|Shields Jr, Fletcher
Submitted to: Meeting Abstract
Publication Type: Abstract Only
Publication Acceptance Date: 9/15/2003
Publication Date: 10/7/2003
Citation: SHIELDS JR, F.D. LARGE WOOD AS A RESTORATION TOOL: I FOUGHT THE LAW AND THE LAW WON. EXTENDED ABSTRACT, PROCEEDINGS OF THE STREAMS CHANNEL PROTECTION AND RESTORATION CONFERENCE, 2003. P. 35-39.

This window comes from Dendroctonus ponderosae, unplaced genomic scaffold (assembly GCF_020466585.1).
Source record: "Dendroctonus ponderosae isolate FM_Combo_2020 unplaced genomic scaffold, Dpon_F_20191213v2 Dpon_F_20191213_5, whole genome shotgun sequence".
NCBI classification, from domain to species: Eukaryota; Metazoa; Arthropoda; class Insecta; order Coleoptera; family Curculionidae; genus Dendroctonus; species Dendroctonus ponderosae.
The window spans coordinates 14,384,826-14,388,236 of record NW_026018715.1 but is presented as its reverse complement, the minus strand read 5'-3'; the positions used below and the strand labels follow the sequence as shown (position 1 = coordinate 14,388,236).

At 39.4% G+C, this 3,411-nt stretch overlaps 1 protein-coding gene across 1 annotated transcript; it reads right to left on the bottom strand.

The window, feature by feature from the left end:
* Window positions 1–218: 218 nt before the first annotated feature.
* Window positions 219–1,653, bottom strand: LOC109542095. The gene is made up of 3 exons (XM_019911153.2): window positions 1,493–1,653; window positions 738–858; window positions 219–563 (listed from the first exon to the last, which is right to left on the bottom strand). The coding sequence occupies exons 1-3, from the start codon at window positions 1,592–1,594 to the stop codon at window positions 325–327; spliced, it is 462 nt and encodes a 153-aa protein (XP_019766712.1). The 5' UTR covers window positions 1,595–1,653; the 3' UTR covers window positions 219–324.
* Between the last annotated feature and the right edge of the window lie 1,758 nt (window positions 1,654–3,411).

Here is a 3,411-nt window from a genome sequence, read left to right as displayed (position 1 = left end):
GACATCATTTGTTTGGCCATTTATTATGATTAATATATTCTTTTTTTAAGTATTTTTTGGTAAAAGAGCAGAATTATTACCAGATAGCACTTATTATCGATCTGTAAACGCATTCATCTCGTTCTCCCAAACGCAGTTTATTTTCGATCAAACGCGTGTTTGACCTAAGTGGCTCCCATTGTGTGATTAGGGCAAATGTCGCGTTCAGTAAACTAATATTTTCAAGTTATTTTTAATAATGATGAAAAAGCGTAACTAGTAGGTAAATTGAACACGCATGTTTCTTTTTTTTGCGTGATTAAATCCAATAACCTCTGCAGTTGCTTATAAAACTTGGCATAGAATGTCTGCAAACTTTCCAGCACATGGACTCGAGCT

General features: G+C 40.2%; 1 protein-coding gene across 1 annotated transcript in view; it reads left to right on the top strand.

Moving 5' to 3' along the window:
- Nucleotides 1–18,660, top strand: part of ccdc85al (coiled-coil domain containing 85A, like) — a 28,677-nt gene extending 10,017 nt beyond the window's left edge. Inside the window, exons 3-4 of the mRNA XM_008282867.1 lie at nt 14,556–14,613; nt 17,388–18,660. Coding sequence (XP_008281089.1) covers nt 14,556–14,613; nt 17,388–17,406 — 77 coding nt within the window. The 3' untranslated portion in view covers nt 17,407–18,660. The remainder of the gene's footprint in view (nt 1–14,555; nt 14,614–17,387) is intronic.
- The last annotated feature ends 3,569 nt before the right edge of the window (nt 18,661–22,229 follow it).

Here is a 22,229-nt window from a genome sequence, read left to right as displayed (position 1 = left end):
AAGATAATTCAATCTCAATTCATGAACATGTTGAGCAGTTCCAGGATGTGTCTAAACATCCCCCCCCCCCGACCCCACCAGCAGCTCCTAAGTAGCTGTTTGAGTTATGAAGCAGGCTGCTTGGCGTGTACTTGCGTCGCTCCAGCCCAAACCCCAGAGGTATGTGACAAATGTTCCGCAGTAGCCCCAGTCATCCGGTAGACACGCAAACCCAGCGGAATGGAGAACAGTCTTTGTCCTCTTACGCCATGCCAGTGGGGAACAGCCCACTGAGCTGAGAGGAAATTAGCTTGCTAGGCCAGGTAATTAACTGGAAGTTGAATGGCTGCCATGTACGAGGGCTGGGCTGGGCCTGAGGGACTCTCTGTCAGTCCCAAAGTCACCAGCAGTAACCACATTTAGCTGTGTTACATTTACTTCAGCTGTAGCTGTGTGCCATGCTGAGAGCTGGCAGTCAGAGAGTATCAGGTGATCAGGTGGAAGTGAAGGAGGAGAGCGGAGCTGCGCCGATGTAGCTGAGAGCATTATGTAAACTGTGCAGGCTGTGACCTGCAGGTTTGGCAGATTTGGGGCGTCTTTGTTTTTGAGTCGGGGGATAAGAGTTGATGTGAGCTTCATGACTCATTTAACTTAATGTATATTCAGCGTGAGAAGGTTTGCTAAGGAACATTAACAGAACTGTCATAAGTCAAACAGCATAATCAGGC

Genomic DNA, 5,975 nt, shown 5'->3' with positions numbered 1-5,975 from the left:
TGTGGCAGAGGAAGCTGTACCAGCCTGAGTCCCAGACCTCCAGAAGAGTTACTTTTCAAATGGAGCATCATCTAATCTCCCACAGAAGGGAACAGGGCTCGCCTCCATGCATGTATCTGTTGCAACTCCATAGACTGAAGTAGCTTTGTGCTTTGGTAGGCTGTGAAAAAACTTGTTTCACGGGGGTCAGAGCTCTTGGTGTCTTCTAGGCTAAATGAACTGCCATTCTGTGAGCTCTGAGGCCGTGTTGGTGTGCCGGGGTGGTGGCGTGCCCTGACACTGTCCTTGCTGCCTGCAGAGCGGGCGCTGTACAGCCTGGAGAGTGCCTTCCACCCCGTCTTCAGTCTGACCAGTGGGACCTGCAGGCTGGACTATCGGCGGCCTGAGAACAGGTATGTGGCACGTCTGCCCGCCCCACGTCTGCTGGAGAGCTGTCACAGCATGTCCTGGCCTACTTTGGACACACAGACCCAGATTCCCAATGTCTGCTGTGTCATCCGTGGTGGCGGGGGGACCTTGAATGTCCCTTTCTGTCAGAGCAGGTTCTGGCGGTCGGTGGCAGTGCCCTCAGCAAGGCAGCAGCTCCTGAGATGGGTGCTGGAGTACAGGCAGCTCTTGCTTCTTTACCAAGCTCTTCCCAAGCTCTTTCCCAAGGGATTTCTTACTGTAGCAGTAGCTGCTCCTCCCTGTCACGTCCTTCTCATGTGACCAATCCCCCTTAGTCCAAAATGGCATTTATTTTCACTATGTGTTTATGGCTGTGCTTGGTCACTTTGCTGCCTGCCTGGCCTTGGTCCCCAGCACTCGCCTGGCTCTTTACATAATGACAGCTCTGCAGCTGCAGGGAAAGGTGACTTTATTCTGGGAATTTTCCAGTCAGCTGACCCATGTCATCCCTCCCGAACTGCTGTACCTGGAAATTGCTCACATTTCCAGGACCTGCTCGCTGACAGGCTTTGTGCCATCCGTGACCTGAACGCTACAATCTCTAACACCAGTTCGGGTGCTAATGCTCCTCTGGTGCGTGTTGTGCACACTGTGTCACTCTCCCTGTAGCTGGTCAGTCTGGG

Technical Abstract: Large woody debris structures hold promise as cost-effective stream corridor rehabilitation measures. Pre- and post construction data are presented that describe effects of habitat rehabilitation of Little Topashaw Creek, a sinuous, fourth-order sand-bed stream draining 37 km2 in northwest Mississippi. The rehabilitation project, constructed in 2000, consisted of placing 72 large woody debris structures along eroding concave banks and planting 4000 willow cuttings in sandbars. Response was measured by monitoring flow, channel geometry, physical aquatic habitat, and fish and invertebrate populations. Initially, debris structures reduced high flow velocities at concave bank toes, preventing further erosion and inducing deposition. Physical response during the first year following construction included creation of sand berms along eroding banks and slight increases in base flow water width and depth. Initial fish collections showed assemblages typical of incising streams within the region, but shifts consistent with addition of pool habitats and debris were observed. Progressive failure of the structures and renewed erosion were observed during the second year after construction. Factors involved in LWDS failure included simplification of the LWD matrices due to breakage and decay, scour of sediments deposited within the structures, and failure of earth anchors.